For the first time, the Santa Clara, Calif., chip maker will reveal details of two new chips and provide new information on a third new -- but well-known -- chip, the Itanium, at this week's Intel Developer Forum. Along with the Itanium, Intel plans to ship a new low-cost processor, code-named Timna, and a new high-end desktop processor, code-named Willamette, in the second half of this year.
Information disclosed at the event will be relevant to consumers, Intel said, because the new chips should make possible a new class of lower-cost desktop PCs and at the same time push high-end desktops to new levels of performance. Timna will be aimed at the value-PC market. PCs using it could cost as little at $399.
Willamette, on the other hand, is designed for speed. It will appear in high-end PCs by the end of the year, and it will be paired with a new chip set, code-named Tehama, which should offer a faster system bus and support for Rambus memory, known as RDRAM. Offering a faster bus and utilizing Rambus memory, which is said to be faster than today's synchronous dynamic RAM, will help the chip set deliver an overall system performance increase compared with the Pentium III and its 440BX or 820 chip sets.
Intel will also highlight its Itanium processor. The 64-bit processor for high-end workstations and servers will be the subject of many discussions on software. Software developers need to port their applications to gain maximum performance with the new chip.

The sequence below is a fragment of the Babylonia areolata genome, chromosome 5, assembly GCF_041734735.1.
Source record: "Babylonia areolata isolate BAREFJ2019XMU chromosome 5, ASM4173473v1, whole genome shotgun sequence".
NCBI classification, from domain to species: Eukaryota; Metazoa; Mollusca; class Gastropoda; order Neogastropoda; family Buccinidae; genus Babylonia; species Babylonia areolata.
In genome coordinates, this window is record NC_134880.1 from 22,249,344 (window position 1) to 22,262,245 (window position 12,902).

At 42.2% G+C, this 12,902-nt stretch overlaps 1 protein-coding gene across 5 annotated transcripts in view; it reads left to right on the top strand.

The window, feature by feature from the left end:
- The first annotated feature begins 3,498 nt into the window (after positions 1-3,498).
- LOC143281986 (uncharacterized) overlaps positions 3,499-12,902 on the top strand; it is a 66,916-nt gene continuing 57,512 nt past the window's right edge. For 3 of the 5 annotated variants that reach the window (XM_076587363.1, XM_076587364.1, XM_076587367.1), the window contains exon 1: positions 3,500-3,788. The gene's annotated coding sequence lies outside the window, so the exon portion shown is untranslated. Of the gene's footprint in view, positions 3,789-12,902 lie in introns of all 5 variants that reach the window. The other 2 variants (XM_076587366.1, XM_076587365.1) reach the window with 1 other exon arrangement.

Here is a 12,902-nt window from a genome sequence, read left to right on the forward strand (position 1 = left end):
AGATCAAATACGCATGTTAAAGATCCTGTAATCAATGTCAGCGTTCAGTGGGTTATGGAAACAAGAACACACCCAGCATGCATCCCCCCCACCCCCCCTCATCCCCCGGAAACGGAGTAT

Lots to explain
The developer forum comes at a difficult time in Intel's history. The company has been faced with new competition from Advanced Micro Devices Inc. and, at the same time, product delays and shortages, which, despite record shipments, have strained relations with PC manufacturers such as Gateway Inc. and Dell Corp. Gateway blasted Intel in January, claiming shortages of certain chips hurt the PC maker's fourth-quarter earnings.
Dell Computer Corp. also fingered Intel for lost business in the fourth quarter, citing shortages of the company's 450MHz and 800MHz Pentium III, along with a delay in the shipment of Intel's 820 chip set, as the cause of $300 million in lost business.
However, Dell and Gateway now say that lead times for the 800MHz Pentium III chip are down from as many as 30 days in January to eight to 10 days. The chip, they say, is in greater supply now than in previous weeks.
With the wait for AMD's 800MHz Athlon now only three to five days from Gateway, some customers have turned to that option. This newfound competition is shaping up to be Intel's biggest challenges for 2000, besides getting its three new chips out the door. It's not a one-horse race anymore when it comes to consumers evaluating a new PC.
And AMD will be in Palm Springs, as well. The company, which launched its 850MHz Athlon last Friday, will be meeting with developers and journalists to discuss the future of its Athlon chip. The Athlon is well along on the path to 1GHz, and AMD has demonstrated a 1.1GHz version of the chip.